Did you sell this yet? I'm interested in obtaining a larger Mccann than my present 46 key one.

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Hi everybody, in response to queries I've had from various people, here's a few more details:

 

The concertina weighs 4 pounds 11 ounnces (i.e. 2.13 kilos). It has a proper rivetted action (unlike some cheaper Lachenals).

 

I attempted to attach a couple of sound files so you could hear what it's like and what it can do, but the message came back they're too big to upload. I will try again later.

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It has a proper rivetted action (unlike some cheaper Lachenals).

 

 

 

Oh don't undersell your wares! 'Unlike most other Lachenals, even the fanciest' is closer. As I understand it a Lach of this age would only have rivetted action by special order from the factory or because someone thought well enough of it to get it specially converted later in life. Either way it goes with the interesting bespoke layout to say loudly that someone thought very highly of this instrument.

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It has a proper rivetted action (unlike some cheaper Lachenals).

 

 

 

Oh don't undersell your wares! 'Unlike most other Lachenals, even the fanciest' is closer. As I understand it a Lach of this age would only have rivetted action by special order from the factory or because someone thought well enough of it to get it specially converted later in life. Either way it goes with the interesting bespoke layout to say loudly that someone thought very highly of this instrument.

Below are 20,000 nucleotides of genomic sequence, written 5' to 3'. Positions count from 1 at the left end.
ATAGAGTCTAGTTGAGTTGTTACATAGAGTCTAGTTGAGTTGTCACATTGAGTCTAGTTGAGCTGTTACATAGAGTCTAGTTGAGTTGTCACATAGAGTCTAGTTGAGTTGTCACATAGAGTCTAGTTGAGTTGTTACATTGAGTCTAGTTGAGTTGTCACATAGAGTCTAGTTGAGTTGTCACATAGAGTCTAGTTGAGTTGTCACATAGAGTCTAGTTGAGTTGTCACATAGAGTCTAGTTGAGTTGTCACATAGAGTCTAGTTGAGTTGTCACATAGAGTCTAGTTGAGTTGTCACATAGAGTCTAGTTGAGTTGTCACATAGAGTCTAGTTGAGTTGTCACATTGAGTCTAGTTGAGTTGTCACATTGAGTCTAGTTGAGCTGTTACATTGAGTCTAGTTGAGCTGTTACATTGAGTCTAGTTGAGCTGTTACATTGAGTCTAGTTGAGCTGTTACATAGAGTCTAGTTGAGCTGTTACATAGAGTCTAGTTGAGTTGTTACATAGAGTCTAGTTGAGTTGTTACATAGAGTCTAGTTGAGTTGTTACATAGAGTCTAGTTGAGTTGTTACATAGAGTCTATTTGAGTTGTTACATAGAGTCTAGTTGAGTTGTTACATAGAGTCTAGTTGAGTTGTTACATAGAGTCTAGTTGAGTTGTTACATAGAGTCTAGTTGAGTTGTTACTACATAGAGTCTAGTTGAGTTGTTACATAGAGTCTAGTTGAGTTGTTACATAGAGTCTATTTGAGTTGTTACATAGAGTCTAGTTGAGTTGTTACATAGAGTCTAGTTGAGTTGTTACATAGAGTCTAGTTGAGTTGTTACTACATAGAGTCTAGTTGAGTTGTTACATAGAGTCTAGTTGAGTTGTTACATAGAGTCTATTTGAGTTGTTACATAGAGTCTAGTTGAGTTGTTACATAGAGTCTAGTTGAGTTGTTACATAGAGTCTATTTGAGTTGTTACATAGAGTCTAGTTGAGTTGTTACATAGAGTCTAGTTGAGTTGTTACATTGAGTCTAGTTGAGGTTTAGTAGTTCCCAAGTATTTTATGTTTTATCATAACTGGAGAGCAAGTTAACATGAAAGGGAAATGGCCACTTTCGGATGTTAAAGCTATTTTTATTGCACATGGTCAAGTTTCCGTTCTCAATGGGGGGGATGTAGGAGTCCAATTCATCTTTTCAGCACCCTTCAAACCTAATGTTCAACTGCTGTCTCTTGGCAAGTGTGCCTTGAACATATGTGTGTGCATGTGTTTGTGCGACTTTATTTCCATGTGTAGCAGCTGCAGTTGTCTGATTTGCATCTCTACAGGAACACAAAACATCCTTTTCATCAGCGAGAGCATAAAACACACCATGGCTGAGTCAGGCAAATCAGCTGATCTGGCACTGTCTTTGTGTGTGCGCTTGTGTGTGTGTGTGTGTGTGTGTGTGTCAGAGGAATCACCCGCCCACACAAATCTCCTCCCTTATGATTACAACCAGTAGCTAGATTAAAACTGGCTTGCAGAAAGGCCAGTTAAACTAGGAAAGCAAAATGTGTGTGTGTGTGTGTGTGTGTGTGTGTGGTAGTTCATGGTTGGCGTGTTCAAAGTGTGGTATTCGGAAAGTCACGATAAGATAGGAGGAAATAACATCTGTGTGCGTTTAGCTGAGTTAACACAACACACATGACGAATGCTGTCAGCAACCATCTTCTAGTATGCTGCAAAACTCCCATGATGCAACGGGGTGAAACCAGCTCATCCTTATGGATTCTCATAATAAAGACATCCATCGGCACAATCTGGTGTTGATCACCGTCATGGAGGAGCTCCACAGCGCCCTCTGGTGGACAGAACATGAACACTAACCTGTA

I have to say that I find this discussion most rivetting. :)

 

Chris

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It has a proper rivetted action (unlike some cheaper Lachenals).

 

 

 

Oh don't undersell your wares! 'Unlike most other Lachenals, even the fanciest' is closer. As I understand it a Lach of this age would only have rivetted action by special order from the factory or because someone thought well enough of it to get it specially converted later in life. Either way it goes with the interesting bespoke layout to say loudly that someone thought very highly of this instrument.

 

 

I have to say that I find this discussion most rivetting. :)

 

Chris

 

I am hooked on it myself. :P

 

ocd

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I just love this site. Not only have I had all sorts of interest and encouraging comments, but thanks to a kind offer of help from a techno-savvy member here (thanks, Jim Lucas) I am now able to link to a couple of sound files of my concertina:

 

Maruxa

 

Argeers; Christina

 

The recordings are a bit rough (but not as rough as my playing!). 'Maruxa' is a slow Spanish piece with little left-hand figures filling in some of the gaps in the tune. Argeers and Christina are faster, with mostly oom-pah accompaniment - the close miking on these throws up rather more mechanical noise than you seem to get in real life. Still, they serve to show what a machine of this size can do, even for an only average player.

 

I hope I have now answered everybody's questions (and thanks again Jim).